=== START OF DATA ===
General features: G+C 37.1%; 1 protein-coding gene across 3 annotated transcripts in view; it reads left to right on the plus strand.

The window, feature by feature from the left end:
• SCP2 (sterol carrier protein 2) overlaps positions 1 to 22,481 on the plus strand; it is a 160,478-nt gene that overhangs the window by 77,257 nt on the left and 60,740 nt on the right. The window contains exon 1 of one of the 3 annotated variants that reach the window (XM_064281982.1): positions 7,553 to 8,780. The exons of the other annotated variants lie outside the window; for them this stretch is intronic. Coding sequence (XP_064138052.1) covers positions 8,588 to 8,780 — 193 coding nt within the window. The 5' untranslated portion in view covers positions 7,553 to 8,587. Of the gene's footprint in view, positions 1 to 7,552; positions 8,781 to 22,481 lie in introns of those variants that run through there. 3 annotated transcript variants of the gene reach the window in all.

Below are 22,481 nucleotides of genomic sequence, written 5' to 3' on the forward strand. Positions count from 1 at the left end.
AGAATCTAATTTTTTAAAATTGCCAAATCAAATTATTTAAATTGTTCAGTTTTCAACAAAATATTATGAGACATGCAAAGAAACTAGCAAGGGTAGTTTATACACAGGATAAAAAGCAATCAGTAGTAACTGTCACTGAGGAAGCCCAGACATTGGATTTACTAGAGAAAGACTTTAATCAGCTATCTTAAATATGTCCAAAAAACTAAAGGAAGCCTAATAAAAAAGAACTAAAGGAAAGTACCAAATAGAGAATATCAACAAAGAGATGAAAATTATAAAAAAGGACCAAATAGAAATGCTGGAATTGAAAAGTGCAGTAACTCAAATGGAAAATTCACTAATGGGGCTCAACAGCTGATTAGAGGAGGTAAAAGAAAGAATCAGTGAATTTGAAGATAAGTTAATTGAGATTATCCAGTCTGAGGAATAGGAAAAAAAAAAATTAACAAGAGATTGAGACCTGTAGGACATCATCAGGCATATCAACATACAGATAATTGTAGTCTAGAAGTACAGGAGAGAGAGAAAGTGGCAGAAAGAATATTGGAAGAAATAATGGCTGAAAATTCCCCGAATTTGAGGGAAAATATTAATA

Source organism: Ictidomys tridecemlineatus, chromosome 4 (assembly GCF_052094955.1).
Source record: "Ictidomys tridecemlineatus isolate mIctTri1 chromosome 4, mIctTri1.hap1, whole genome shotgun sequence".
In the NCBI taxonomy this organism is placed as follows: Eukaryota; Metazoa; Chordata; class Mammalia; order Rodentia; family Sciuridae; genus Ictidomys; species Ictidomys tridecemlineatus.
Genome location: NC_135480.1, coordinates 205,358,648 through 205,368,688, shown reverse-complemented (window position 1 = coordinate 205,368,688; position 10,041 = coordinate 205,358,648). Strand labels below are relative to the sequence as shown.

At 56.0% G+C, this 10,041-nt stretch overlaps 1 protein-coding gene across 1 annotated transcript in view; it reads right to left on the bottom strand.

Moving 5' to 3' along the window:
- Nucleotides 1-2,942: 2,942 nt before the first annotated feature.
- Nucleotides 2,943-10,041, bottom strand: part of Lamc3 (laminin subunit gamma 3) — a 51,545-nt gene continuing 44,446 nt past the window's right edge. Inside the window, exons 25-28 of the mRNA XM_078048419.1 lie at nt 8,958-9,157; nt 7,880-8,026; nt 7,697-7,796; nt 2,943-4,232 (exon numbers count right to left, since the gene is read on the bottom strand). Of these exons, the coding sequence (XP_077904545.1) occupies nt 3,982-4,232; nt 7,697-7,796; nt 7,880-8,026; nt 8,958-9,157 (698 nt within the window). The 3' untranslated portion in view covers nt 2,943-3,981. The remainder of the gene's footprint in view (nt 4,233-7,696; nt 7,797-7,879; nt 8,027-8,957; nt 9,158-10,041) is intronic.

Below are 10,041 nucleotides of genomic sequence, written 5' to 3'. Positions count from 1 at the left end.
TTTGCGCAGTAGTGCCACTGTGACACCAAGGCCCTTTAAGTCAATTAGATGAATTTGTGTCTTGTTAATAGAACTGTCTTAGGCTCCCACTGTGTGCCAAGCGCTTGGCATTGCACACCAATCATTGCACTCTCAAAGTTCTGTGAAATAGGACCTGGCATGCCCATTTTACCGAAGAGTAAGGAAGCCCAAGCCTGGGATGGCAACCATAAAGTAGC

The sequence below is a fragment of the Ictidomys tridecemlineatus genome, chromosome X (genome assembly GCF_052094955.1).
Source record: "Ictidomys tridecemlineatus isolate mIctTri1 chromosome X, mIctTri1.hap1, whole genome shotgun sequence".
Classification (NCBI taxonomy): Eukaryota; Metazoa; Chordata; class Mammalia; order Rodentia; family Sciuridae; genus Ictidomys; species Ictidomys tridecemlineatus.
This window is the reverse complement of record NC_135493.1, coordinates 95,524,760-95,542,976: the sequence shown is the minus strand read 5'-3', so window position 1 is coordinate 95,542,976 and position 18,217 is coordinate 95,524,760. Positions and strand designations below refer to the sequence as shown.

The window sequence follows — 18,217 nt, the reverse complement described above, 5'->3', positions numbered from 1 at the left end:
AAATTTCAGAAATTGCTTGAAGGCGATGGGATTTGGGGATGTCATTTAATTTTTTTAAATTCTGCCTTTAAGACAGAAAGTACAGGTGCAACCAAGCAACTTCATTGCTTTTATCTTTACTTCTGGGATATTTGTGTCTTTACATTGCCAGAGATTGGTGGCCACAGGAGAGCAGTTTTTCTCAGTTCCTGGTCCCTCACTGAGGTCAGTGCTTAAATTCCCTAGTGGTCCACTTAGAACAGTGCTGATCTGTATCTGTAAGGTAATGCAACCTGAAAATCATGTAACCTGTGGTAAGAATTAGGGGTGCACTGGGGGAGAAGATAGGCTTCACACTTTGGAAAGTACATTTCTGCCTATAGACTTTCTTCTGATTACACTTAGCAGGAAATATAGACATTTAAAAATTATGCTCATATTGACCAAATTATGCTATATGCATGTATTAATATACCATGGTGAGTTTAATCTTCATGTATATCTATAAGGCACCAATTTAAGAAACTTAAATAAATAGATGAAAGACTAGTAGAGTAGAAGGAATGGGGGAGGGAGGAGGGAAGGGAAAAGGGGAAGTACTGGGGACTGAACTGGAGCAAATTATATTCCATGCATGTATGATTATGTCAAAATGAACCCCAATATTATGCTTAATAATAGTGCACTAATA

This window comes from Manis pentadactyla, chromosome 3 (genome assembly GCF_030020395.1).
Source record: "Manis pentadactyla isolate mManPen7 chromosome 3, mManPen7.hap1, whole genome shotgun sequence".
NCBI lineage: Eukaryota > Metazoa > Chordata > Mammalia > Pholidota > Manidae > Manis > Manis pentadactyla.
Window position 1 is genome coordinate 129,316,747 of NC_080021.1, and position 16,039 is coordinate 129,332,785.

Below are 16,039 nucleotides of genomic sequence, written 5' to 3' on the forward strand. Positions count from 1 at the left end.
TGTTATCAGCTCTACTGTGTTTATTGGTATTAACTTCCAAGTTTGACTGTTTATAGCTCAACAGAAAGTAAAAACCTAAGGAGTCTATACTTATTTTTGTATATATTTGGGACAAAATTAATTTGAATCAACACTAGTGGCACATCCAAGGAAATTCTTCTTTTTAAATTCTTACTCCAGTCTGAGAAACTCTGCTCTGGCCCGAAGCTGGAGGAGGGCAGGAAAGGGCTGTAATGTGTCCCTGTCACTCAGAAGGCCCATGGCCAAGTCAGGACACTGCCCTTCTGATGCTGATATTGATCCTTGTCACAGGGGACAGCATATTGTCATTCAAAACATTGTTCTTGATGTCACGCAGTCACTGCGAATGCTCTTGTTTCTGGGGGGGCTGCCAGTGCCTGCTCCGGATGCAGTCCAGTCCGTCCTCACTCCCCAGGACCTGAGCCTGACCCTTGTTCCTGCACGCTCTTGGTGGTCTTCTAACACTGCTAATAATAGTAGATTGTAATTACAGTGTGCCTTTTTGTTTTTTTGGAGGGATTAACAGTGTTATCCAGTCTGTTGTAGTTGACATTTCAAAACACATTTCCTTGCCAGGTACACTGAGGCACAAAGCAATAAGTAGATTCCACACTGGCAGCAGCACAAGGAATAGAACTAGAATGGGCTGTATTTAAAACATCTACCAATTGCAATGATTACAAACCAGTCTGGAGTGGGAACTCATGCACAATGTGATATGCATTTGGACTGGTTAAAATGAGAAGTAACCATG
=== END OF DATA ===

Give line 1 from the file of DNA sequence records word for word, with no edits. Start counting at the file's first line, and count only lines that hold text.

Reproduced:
General features: G+C 37.1%; 1 protein-coding gene across 3 annotated transcripts in view; it reads left to right on the plus strand.